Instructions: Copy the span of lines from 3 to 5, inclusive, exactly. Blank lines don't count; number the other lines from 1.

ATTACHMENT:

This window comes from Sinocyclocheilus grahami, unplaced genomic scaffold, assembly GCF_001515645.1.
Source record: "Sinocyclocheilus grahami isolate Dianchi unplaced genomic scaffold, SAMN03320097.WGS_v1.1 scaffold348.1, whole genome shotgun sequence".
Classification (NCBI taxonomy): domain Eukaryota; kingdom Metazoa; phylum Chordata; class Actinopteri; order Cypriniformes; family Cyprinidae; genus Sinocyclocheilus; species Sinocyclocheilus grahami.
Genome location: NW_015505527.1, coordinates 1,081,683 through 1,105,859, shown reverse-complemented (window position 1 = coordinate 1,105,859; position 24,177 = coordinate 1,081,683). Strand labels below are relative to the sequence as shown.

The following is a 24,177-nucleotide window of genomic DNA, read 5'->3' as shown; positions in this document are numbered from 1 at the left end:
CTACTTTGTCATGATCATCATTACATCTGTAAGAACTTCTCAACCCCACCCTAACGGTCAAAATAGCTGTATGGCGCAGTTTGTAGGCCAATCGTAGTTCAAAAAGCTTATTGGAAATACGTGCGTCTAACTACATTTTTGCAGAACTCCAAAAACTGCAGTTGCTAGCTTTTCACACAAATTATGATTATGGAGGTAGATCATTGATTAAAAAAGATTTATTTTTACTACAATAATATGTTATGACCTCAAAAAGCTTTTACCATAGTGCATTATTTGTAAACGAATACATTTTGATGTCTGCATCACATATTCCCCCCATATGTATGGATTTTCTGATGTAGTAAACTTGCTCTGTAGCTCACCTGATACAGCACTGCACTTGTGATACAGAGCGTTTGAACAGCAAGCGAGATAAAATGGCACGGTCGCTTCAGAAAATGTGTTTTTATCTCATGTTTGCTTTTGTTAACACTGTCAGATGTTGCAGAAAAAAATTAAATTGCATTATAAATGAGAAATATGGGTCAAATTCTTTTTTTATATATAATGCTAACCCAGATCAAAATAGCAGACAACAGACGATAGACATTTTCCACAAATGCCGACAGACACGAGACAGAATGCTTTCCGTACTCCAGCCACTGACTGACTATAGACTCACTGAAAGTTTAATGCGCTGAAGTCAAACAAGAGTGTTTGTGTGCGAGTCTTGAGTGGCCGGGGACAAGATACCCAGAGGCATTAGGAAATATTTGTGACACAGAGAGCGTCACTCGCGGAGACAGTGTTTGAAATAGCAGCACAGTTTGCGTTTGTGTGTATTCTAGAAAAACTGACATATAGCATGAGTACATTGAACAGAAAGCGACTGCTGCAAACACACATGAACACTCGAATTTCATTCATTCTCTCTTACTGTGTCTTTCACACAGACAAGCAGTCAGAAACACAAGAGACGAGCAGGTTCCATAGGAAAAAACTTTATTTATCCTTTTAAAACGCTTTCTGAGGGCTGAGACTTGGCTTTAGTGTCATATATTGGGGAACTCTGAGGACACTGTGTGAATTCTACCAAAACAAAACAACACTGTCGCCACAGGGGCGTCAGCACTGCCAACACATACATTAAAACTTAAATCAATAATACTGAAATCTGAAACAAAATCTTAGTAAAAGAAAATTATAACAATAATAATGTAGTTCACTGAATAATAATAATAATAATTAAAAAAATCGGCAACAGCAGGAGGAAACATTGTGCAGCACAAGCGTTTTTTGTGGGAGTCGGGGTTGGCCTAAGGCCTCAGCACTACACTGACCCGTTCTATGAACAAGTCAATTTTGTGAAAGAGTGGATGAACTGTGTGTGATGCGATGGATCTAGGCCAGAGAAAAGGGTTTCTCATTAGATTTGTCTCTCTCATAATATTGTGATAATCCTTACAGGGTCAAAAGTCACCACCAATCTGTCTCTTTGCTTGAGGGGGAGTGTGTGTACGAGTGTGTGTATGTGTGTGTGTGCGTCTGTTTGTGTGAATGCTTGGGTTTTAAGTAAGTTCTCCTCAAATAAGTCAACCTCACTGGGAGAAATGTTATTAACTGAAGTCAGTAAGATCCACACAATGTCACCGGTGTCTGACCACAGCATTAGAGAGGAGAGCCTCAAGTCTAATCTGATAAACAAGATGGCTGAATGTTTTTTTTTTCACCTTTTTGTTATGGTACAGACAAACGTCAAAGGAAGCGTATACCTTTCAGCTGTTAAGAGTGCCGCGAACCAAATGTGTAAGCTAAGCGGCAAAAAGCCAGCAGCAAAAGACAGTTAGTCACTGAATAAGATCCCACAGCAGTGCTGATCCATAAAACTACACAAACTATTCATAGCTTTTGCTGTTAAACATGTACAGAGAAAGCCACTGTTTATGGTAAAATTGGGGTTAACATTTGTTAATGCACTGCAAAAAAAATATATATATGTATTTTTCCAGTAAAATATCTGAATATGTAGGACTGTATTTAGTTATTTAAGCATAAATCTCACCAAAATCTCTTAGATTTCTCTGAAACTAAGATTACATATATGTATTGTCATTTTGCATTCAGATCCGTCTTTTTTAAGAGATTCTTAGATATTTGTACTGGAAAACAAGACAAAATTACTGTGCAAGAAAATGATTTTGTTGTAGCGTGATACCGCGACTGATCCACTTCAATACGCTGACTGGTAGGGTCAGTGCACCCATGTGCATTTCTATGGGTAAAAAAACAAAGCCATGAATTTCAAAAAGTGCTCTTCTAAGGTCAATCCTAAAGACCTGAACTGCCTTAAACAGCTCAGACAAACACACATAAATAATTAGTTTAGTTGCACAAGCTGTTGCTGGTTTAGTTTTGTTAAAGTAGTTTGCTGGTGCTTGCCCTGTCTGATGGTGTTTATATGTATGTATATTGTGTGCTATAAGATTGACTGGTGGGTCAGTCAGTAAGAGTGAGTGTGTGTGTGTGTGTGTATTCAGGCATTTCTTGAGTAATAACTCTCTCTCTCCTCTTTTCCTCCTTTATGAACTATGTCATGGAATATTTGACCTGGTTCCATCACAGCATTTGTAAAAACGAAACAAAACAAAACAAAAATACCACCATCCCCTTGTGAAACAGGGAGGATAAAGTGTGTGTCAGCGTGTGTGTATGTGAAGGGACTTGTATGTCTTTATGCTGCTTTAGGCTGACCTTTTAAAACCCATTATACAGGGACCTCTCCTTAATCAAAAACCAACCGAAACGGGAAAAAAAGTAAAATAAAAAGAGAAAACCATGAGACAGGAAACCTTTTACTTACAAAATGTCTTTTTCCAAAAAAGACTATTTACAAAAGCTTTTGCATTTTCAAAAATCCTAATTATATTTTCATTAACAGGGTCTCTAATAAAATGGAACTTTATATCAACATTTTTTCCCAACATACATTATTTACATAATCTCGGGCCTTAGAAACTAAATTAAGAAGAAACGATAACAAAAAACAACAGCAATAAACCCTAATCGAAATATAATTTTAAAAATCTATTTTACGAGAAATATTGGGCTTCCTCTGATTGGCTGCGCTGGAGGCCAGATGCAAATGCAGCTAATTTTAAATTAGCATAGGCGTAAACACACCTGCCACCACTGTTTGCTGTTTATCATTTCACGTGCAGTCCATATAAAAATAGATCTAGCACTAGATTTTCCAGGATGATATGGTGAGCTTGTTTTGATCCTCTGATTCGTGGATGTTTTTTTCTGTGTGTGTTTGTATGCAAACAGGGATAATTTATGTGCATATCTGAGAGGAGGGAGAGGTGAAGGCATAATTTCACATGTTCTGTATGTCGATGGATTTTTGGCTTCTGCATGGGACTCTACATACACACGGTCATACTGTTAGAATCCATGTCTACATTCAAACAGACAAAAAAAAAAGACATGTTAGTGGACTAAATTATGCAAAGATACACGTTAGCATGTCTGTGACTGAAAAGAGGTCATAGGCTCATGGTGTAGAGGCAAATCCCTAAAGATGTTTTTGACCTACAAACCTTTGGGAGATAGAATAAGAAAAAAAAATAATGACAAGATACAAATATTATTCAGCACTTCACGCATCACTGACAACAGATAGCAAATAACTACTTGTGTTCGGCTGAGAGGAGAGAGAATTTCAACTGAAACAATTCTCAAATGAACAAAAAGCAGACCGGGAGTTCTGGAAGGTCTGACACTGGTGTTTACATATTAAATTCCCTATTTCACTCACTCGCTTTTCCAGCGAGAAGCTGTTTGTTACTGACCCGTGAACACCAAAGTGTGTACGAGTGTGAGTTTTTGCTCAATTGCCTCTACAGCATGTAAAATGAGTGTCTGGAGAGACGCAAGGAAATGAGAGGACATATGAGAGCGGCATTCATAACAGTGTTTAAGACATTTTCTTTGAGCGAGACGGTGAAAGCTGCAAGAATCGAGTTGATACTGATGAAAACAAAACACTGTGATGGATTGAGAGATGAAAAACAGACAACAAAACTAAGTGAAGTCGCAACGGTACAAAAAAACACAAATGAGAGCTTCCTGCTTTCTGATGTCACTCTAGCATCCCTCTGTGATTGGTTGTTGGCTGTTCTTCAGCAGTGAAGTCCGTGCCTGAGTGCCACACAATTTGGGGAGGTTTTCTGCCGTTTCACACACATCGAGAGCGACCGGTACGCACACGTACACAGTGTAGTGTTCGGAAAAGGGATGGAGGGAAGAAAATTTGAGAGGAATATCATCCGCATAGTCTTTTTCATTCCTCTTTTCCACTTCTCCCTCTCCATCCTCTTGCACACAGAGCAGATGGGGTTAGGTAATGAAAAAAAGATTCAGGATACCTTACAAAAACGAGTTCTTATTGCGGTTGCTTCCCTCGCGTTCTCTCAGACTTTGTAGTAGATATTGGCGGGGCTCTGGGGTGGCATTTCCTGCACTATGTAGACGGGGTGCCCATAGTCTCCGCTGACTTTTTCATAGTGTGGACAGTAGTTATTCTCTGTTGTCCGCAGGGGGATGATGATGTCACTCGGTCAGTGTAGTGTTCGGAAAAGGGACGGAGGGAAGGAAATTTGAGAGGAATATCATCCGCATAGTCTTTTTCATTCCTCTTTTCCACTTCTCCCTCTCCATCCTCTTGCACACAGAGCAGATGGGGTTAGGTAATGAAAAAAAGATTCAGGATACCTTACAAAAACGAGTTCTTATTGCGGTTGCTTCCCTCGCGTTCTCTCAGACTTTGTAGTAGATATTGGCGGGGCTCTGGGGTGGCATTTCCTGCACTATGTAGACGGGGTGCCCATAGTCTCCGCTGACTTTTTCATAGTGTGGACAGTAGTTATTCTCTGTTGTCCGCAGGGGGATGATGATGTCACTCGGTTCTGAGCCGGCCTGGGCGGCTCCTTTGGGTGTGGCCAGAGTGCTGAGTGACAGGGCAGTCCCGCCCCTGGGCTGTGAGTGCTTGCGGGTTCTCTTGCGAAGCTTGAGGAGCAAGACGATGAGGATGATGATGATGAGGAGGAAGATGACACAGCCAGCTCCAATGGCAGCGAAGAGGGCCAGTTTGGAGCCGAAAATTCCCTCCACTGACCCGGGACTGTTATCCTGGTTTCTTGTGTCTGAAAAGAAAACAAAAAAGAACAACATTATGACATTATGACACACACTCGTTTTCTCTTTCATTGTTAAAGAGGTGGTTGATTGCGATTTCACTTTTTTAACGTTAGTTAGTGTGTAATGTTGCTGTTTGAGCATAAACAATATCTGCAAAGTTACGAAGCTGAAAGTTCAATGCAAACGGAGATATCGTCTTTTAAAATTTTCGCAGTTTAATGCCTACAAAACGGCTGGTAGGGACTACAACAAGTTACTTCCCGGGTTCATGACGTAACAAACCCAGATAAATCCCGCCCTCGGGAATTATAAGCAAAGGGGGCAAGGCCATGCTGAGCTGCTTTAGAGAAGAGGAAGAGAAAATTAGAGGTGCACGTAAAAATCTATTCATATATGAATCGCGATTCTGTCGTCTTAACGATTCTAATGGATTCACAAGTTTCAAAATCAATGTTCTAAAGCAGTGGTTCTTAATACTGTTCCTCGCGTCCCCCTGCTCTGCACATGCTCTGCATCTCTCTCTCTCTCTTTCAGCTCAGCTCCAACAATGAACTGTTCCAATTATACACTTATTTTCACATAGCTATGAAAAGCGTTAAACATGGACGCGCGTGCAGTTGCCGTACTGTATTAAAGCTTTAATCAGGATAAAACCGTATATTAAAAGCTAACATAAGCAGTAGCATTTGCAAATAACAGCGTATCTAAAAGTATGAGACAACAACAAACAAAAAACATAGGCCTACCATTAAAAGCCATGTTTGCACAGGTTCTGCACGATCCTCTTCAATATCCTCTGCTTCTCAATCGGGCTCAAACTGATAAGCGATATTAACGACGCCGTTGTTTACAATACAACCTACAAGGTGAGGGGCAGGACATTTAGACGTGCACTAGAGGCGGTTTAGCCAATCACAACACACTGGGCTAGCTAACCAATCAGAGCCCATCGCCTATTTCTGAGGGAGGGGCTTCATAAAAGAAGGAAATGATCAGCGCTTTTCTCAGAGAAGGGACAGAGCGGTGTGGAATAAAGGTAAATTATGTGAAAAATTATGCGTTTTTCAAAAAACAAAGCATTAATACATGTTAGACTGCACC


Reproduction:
Classification (NCBI taxonomy): domain Eukaryota; kingdom Metazoa; phylum Chordata; class Actinopteri; order Cypriniformes; family Cyprinidae; genus Sinocyclocheilus; species Sinocyclocheilus grahami.
Genome location: NW_015505527.1, coordinates 1,081,683 through 1,105,859, shown reverse-complemented (window position 1 = coordinate 1,105,859; position 24,177 = coordinate 1,081,683). Strand labels below are relative to the sequence as shown.

The following is a 24,177-nucleotide window of genomic DNA, read 5'->3' as shown; positions in this document are numbered from 1 at the left end: